What is the Difference Between Bitcoin and Ethereum?


If you've been following Bitcoin for a while, you might have heard the term Ethereum pop up frequently in recent years. What does it have to do with Bitcoin, you ask? Well, while Bitcoin and Ethereum have similar technologies at their core, they each have very different aims.

They are both based on blockchain technology, which is a distributed and decentralized shared ledger that is both transparent and essentially impossible to alter. The technology was originally developed for Bitcoin as the basis of the digital currency. That's essentially all Bitcoin is–a digital currency that has many advantages over traditional forms of money. It can be used for buying and selling goods and is already accepted by a huge number of online businesses. One of the downsides of Bitcoin is that as the first currency of its kind, it faces an uphill battle from international regulatory bodies.

Ethereum aims to solve completely different problems. Sure, it is powered by a token called ether and it can also be used to create other currencies, but at its core, Ethereum is much more. Ethereum takes blockchain technology in a completely different direction, using it to create a distributed computing platform. One of the key features of Ethereum is its smart contract functionality, which can help to facilitate and enforce contracts.

Distributed Applications

At the core of Ethereum are distributed applications. These use the decentralized and transparent nature of blockchain technology to avoid downtime from crashes, keep third party interference out and avoid fraud. Ether is used as a way to distribute resources between applications.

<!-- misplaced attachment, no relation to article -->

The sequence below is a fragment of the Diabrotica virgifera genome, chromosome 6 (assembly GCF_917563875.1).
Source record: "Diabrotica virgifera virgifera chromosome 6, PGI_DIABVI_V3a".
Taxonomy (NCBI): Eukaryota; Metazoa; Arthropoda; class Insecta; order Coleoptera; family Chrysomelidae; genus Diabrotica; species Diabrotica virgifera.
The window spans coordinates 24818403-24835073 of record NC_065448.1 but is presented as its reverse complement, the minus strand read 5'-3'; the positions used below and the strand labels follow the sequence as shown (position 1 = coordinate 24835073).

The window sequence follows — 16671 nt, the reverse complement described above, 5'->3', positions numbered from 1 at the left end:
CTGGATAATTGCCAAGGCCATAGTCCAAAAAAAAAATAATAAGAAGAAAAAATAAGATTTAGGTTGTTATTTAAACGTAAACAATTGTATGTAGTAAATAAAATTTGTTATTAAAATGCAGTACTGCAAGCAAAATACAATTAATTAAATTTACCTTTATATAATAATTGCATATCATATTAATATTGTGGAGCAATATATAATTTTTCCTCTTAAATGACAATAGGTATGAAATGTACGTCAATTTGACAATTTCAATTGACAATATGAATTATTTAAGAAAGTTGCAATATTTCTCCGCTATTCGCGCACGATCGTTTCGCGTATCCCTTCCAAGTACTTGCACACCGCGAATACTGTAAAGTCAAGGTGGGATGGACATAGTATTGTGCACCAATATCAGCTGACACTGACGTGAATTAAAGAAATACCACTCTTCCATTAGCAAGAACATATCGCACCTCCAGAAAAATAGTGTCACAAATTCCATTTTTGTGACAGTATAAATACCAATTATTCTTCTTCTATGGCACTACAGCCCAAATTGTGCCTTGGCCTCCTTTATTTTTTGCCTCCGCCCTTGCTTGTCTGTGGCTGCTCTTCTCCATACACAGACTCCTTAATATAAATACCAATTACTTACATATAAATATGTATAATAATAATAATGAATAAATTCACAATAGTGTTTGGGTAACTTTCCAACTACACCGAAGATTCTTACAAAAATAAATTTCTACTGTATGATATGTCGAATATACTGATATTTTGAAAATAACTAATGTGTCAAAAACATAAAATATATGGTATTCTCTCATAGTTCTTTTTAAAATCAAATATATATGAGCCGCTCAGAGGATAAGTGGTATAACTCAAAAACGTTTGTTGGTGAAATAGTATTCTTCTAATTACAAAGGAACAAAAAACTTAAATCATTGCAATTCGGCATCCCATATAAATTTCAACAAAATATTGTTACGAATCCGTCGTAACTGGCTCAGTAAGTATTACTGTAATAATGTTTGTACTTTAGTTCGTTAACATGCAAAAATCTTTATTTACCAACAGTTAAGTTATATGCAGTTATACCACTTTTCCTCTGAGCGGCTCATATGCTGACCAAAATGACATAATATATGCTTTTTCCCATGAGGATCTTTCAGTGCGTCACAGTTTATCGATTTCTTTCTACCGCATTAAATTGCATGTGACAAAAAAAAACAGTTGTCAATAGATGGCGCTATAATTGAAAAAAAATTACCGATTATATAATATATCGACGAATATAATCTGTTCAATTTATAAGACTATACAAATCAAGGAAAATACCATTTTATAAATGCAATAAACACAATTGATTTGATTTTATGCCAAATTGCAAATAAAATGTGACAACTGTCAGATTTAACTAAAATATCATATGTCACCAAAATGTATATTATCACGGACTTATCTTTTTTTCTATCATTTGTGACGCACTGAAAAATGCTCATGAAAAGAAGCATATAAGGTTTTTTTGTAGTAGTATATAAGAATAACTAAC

Distributed Autonomous Organizations

Let's say you have a great idea for a new tech startup, but you have no money. You're a nobody with a big dream, so you can't get any venture capital. You could turn to Kickstarter or IndieGogo, but they take a big cut of your budget in fees–up to 10%–and they might interfere with your project. The good news is that with Ethereum, you don't need them anymore. You can take your idea to the Ethereum community and use the platform to set up a Distributed Autonomous Organization (DAO).

With a DAO, Ethereum can provide the structure for your organization. You can copy the code from Ethereum's website to create your own currency, which can be used as proof of membership and to represent shares. It allows members to put forward their own proposals and then vote on the direction of the project, bringing democracy to businesses and other organizations. This system helps to reduce the bureaucratic costs associated with traditional organizations. Smart contracts facilitate and enforce the agreements of the project, which helps to avoid the cost and interference associated with lawyers, courts and the police.

The Final Word: Bitcoin vs Ethereum

There are a few other differences between Bitcoin and Ethereum, such as the programming language that they are based on, as well as the blocktime, but these are technical details rather than big picture concepts. The most important distinction between the two is that Bitcoin is essentially just money. Ethereum, on the other hand, is a platform that aims to facilitate applications, projects and organizations using blockchain technology instead of traditional institutions and authorizing bodies.